This popular attraction can now be found in five Disney theme parks around the world. The original one in Anaheim, California has been welcoming “foolish mortals” since 1969. Here’s a peek at each one of the mysterious mansions.
Plans to build a haunted house attraction in Disneyland date back to the late ‘50s and the exterior, which resembles an antebellum manor, was built in 1963. However, it would be another six years before its gates would be opened to the public. Various concepts were considered, among them an Addams Family-style museum and a plotline involving the spirits of an angry sea captain and his bride. At the time of its debut in 1969, the mansion’s special effects were considered groundbreaking, but some only seemed cutting edge. Most, to this day even, rely on simple tricks like hidden wires and reflective optical illusions. The mansion continues to be one of the most popular attractions in the park and it now includes an annual “overlay” based on the 1993 animated film The Nightmare Before Christmas.
This mansion opened in Florida in 1971. Unlike the one in Disneyland, the company’s Imagineers had much more space to work, with so it’s larger than its predecessor. The exterior is more elaborate and even features a dilapidated greenhouse. One of the biggest differences is the addition of a haunted library filled with floating books, moving ladders, and an invisible ghost reading a novel in a rocking chair.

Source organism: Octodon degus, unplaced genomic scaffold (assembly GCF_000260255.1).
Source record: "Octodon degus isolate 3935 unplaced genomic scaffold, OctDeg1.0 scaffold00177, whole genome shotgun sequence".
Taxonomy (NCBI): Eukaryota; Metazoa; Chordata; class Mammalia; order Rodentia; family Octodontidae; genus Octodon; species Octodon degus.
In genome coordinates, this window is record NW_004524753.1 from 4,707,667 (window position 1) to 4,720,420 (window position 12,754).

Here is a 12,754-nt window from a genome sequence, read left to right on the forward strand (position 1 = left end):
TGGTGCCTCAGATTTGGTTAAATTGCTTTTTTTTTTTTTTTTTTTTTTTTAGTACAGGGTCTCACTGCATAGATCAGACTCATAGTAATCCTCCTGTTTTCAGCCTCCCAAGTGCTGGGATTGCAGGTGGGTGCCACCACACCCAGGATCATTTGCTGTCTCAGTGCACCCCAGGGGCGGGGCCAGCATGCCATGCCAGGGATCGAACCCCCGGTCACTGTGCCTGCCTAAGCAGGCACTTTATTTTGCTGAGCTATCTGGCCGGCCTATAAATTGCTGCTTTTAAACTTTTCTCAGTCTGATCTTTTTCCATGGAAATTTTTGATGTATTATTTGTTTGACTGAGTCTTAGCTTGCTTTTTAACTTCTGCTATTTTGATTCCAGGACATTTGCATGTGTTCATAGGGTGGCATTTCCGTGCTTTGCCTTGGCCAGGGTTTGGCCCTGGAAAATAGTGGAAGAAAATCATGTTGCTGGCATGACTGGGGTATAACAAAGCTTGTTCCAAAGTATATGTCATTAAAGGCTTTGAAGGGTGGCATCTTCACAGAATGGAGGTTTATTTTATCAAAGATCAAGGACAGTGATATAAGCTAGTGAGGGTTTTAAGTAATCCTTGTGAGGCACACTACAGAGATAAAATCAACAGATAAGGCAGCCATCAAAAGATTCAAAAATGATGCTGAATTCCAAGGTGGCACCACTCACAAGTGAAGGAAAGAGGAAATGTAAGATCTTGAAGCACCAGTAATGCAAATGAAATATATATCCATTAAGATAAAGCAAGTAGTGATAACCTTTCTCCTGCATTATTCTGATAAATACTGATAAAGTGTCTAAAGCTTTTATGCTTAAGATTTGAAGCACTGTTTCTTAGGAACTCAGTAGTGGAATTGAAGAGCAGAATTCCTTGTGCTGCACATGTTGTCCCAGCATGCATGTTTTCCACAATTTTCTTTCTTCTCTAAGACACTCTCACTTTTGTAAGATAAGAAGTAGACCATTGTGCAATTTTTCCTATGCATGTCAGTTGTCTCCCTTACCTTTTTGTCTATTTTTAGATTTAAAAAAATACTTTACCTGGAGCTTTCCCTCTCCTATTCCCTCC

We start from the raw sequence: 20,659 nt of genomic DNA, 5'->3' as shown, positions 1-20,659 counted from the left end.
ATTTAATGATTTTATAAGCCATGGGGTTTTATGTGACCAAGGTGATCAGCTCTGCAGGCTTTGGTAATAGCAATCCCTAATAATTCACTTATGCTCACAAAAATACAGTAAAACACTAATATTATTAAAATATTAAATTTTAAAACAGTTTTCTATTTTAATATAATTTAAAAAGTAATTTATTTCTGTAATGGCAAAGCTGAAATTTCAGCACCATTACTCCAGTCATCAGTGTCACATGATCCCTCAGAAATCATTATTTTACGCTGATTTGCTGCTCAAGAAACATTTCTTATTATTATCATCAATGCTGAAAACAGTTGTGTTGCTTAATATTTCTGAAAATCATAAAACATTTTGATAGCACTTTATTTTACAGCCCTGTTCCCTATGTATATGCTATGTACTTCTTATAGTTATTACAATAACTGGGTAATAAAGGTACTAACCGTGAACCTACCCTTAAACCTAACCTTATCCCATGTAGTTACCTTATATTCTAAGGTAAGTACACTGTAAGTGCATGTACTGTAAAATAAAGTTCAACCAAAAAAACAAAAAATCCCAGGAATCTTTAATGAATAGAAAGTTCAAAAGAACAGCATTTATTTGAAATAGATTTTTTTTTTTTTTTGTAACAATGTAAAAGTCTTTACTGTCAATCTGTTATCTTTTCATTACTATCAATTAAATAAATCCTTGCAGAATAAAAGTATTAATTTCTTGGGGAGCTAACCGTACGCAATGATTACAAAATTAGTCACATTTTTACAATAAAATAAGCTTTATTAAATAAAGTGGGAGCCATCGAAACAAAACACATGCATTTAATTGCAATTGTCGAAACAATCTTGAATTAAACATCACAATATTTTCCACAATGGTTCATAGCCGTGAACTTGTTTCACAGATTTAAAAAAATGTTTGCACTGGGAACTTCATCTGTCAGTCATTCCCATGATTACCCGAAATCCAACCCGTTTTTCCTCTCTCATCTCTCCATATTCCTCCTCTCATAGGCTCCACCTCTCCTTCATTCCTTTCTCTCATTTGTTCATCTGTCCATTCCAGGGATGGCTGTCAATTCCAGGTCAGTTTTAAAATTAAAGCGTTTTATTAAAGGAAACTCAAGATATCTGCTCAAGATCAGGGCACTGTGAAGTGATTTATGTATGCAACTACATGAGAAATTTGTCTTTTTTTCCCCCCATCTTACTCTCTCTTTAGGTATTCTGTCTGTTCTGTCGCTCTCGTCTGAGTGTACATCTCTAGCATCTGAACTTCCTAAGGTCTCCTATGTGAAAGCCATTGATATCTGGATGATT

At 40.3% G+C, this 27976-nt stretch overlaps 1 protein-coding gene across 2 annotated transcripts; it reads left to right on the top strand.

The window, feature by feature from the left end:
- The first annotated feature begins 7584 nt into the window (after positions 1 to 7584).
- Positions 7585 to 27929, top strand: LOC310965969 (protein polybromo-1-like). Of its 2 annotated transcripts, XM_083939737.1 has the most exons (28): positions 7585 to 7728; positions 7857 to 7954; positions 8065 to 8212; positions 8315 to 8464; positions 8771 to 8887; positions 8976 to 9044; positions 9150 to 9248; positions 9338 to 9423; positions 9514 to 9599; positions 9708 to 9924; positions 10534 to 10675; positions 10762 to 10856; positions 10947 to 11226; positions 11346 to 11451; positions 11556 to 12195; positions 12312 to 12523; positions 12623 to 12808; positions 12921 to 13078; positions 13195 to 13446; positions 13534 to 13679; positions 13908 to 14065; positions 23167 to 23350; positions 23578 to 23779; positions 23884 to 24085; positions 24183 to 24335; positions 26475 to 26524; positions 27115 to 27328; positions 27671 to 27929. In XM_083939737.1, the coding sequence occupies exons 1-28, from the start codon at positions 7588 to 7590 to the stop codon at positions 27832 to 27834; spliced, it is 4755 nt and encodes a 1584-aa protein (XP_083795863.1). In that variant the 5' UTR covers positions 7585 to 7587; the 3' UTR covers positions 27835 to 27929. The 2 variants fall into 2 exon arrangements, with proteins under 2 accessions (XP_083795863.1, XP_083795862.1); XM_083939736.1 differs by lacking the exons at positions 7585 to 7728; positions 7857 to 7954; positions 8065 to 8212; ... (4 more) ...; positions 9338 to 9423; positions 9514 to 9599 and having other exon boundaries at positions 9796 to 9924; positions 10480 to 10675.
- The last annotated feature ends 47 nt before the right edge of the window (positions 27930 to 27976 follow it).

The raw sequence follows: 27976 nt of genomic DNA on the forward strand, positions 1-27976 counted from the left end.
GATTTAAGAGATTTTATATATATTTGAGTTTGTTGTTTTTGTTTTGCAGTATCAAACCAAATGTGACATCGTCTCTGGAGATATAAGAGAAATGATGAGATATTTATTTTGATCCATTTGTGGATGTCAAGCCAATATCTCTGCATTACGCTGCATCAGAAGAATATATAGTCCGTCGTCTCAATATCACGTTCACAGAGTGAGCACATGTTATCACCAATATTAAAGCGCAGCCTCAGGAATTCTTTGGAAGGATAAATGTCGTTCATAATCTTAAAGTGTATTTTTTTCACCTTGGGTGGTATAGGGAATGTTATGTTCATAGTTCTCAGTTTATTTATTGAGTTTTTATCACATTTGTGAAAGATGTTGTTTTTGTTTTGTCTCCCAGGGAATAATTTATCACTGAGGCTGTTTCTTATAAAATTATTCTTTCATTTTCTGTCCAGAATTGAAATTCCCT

Originally opened in 1983, this mansion is nearly identical to its counterpart in Disney World. The exterior and interiors are basically the same but, curiously enough, it’s located in the kid-friendly Fantasyland. Oh, and all the ghosts inside speak Japanese.
While Phantom Manor contains many of the same special effects as the others, it features a shared storyline with the Big Thunder Mountain Railroad, a nearby roller coaster. The plot follows an American settler named Henry Ravenswood who discovered a goldmine on the mountain and built a large Victorian house nearby. Unfortunately, he angered a powerful Native American spirit who cursed him and his family. Now the house is haunted by Ravenswood’s clan and other damned souls. Phantom Manor is much scarier than the other Haunted Mansions, featuring rotting skeletons and a ghost town filled with gunslinging ghouls.
Hong Kong Disneyland
Mystic Manor is much different than the others and doesn’t even feature traditional Western-style ghosts because they aren’t well known in Chinese culture. Instead, the manor is populated by mischievous spirits who are released from an enchanted box by a monkey named Albert. The attraction opened in 2013 and guests explore the house while seated in innovative trackless vehicles.